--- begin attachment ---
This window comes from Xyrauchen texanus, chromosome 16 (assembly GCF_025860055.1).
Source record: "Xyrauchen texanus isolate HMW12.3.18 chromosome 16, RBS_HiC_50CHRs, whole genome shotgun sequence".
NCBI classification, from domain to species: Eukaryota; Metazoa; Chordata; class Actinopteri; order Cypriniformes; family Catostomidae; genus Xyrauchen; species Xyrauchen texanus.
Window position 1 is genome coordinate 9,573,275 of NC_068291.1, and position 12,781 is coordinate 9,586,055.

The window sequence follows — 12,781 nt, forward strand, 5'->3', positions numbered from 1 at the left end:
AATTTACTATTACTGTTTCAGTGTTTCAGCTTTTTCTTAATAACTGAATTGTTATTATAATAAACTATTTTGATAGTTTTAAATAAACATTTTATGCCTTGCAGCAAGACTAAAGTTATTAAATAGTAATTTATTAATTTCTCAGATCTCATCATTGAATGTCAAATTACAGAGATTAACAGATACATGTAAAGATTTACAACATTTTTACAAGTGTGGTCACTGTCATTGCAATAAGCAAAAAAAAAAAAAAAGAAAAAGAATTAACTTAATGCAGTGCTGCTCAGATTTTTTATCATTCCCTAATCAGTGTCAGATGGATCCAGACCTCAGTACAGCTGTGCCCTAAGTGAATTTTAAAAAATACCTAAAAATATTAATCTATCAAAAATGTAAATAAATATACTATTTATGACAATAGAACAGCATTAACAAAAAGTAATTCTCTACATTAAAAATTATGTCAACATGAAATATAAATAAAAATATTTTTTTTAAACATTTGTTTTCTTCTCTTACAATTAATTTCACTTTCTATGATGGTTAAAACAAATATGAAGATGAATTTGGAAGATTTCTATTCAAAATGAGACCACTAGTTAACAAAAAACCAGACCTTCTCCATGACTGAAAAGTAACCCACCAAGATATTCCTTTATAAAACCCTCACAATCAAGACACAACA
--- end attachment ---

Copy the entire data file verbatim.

This window comes from Xyrauchen texanus, chromosome 16 (assembly GCF_025860055.1).
Source record: "Xyrauchen texanus isolate HMW12.3.18 chromosome 16, RBS_HiC_50CHRs, whole genome shotgun sequence".
NCBI classification, from domain to species: Eukaryota; Metazoa; Chordata; class Actinopteri; order Cypriniformes; family Catostomidae; genus Xyrauchen; species Xyrauchen texanus.
Window position 1 is genome coordinate 9,573,275 of NC_068291.1, and position 12,781 is coordinate 9,586,055.

The window sequence follows — 12,781 nt, forward strand, 5'->3', positions numbered from 1 at the left end:
AATTTACTATTACTGTTTCAGTGTTTCAGCTTTTTCTTAATAACTGAATTGTTATTATAATAAACTATTTTGATAGTTTTAAATAAACATTTTATGCCTTGCAGCAAGACTAAAGTTATTAAATAGTAATTTATTAATTTCTCAGATCTCATCATTGAATGTCAAATTACAGAGATTAACAGATACATGTAAAGATTTACAACATTTTTACAAGTGTGGTCACTGTCATTGCAATAAGCAAAAAAAAAAAAAAAGAAAAAGAATTAACTTAATGCAGTGCTGCTCAGATTTTTTATCATTCCCTAATCAGTGTCAGATGGATCCAGACCTCAGTACAGCTGTGCCCTAAGTGAATTTTAAAAAATACCTAAAAATATTAATCTATCAAAAATGTAAATAAATATACTATTTATGACAATAGAACAGCATTAACAAAAAGTAATTCTCTACATTAAAAATTATGTCAACATGAAATATAAATAAAAATATTTTTTTTAAACATTTGTTTTCTTCTCTTACAATTAATTTCACTTTCTATGATGGTTAAAACAAATATGAAGATGAATTTGGAAGATTTCTATTCAAAATGAGACCACTAGTTAACAAAAAACCAGACCTTCTCCATGACTGAAAAGTAACCCACCAAGATATTCCTTTATAAAACCCTCACAATCAAGACACAACA